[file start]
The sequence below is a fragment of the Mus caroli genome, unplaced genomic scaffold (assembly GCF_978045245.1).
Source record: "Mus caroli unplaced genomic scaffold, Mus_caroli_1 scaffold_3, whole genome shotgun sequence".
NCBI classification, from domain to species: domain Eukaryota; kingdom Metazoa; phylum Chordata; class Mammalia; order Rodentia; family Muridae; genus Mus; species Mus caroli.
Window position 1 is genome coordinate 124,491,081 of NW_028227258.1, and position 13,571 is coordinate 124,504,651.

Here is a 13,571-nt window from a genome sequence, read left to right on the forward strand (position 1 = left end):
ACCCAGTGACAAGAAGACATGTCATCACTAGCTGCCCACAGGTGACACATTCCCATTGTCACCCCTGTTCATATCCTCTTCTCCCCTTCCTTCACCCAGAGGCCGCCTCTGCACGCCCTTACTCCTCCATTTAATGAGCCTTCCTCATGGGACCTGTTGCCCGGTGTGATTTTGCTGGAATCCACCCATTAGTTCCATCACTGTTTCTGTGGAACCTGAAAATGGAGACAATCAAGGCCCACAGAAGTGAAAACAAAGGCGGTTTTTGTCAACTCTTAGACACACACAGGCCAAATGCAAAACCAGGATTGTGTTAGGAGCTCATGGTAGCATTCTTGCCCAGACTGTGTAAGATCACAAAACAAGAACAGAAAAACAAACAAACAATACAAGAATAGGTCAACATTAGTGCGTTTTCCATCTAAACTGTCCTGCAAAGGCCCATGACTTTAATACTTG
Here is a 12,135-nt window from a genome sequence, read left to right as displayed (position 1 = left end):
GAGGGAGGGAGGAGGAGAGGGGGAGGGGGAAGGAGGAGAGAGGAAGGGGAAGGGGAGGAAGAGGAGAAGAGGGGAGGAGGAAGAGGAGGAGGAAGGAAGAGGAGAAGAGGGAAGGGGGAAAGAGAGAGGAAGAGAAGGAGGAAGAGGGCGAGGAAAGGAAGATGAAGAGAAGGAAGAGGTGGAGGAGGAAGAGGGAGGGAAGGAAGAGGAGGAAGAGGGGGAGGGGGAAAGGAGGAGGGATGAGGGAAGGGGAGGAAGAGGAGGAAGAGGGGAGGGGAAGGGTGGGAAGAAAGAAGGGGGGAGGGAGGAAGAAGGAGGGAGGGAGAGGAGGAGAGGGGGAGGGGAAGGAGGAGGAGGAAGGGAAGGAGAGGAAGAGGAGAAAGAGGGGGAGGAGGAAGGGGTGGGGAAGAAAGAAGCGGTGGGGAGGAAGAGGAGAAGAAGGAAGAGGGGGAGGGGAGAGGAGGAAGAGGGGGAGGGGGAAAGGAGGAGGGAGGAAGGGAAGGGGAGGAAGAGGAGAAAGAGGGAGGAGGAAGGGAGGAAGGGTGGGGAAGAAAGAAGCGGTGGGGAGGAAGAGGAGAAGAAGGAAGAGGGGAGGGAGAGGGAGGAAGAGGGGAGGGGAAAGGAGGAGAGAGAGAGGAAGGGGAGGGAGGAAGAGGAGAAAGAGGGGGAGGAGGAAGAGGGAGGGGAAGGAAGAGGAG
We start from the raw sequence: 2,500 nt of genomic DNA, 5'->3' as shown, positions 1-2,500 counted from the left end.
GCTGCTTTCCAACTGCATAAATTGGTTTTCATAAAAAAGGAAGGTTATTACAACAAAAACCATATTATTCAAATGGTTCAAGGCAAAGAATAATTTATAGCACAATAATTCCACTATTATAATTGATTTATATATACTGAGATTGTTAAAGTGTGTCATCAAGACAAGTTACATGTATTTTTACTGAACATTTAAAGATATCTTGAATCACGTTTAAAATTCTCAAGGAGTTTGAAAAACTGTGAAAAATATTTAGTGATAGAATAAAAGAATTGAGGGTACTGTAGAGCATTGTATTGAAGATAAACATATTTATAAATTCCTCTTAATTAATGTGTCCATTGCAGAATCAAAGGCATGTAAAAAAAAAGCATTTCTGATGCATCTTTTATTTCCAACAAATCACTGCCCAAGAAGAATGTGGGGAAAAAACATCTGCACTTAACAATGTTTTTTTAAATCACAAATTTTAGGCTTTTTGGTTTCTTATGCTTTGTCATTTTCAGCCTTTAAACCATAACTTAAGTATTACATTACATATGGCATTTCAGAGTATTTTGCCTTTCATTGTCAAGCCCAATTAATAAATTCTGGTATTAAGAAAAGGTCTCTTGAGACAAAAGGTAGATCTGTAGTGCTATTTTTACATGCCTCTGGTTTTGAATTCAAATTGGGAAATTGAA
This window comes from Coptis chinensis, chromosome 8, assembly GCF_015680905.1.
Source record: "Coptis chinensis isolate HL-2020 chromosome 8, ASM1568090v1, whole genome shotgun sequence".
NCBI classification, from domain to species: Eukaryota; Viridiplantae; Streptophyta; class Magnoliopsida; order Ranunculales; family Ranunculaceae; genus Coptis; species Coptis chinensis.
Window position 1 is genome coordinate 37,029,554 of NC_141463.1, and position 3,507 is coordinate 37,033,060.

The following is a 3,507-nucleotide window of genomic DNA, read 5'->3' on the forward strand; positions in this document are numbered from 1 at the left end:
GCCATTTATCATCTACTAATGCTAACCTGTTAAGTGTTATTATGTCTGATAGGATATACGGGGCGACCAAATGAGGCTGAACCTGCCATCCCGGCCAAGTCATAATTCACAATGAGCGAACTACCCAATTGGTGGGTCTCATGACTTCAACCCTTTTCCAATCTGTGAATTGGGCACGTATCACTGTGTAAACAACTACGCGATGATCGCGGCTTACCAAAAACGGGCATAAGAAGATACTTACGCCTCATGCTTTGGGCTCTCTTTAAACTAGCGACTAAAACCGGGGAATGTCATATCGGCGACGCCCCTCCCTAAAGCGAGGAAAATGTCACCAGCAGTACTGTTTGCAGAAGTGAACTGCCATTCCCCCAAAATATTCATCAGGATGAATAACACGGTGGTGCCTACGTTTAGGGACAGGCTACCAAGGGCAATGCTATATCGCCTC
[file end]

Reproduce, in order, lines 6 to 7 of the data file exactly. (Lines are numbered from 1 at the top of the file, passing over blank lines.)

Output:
ACCCAGTGACAAGAAGACATGTCATCACTAGCTGCCCACAGGTGACACATTCCCATTGTCACCCCTGTTCATATCCTCTTCTCCCCTTCCTTCACCCAGAGGCCGCCTCTGCACGCCCTTACTCCTCCATTTAATGAGCCTTCCTCATGGGACCTGTTGCCCGGTGTGATTTTGCTGGAATCCACCCATTAGTTCCATCACTGTTTCTGTGGAACCTGAAAATGGAGACAATCAAGGCCCACAGAAGTGAAAACAAAGGCGGTTTTTGTCAACTCTTAGACACACACAGGCCAAATGCAAAACCAGGATTGTGTTAGGAGCTCATGGTAGCATTCTTGCCCAGACTGTGTAAGATCACAAAACAAGAACAGAAAAACAAACAAACAATACAAGAATAGGTCAACATTAGTGCGTTTTCCATCTAAACTGTCCTGCAAAGGCCCATGACTTTAATACTTG
Here is a 12,135-nt window from a genome sequence, read left to right as displayed (position 1 = left end):